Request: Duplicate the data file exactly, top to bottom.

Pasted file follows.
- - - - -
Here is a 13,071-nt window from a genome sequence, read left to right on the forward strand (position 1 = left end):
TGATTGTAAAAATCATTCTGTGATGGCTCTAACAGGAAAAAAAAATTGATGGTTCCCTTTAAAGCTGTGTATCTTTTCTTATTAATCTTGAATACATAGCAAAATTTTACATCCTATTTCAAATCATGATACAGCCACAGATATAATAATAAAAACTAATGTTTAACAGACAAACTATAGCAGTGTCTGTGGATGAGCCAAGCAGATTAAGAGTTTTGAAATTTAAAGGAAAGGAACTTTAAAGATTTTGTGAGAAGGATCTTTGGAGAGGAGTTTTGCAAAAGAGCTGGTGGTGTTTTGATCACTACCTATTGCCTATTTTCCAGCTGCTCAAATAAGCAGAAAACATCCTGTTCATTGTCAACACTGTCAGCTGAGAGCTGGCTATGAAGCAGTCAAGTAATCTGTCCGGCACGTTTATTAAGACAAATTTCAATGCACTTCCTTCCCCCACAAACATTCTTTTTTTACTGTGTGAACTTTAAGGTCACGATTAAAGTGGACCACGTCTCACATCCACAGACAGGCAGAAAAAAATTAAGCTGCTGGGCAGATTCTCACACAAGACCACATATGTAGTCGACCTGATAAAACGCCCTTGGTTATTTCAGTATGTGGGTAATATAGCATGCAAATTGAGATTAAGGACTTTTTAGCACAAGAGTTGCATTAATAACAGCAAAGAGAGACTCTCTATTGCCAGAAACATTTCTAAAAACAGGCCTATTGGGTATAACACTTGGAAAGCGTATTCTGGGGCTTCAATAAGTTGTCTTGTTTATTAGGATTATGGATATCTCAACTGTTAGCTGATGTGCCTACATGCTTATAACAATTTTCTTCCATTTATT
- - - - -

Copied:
Here is a 13,071-nt window from a genome sequence, read left to right on the forward strand (position 1 = left end):
TGATTGTAAAAATCATTCTGTGATGGCTCTAACAGGAAAAAAAAATTGATGGTTCCCTTTAAAGCTGTGTATCTTTTCTTATTAATCTTGAATACATAGCAAAATTTTACATCCTATTTCAAATCATGATACAGCCACAGATATAATAATAAAAACTAATGTTTAACAGACAAACTATAGCAGTGTCTGTGGATGAGCCAAGCAGATTAAGAGTTTTGAAATTTAAAGGAAAGGAACTTTAAAGATTTTGTGAGAAGGATCTTTGGAGAGGAGTTTTGCAAAAGAGCTGGTGGTGTTTTGATCACTACCTATTGCCTATTTTCCAGCTGCTCAAATAAGCAGAAAACATCCTGTTCATTGTCAACACTGTCAGCTGAGAGCTGGCTATGAAGCAGTCAAGTAATCTGTCCGGCACGTTTATTAAGACAAATTTCAATGCACTTCCTTCCCCCACAAACATTCTTTTTTTACTGTGTGAACTTTAAGGTCACGATTAAAGTGGACCACGTCTCACATCCACAGACAGGCAGAAAAAAATTAAGCTGCTGGGCAGATTCTCACACAAGACCACATATGTAGTCGACCTGATAAAACGCCCTTGGTTATTTCAGTATGTGGGTAATATAGCATGCAAATTGAGATTAAGGACTTTTTAGCACAAGAGTTGCATTAATAACAGCAAAGAGAGACTCTCTATTGCCAGAAACATTTCTAAAAACAGGCCTATTGGGTATAACACTTGGAAAGCGTATTCTGGGGCTTCAATAAGTTGTCTTGTTTATTAGGATTATGGATATCTCAACTGTTAGCTGATGTGCCTACATGCTTATAACAATTTTCTTCCATTTATT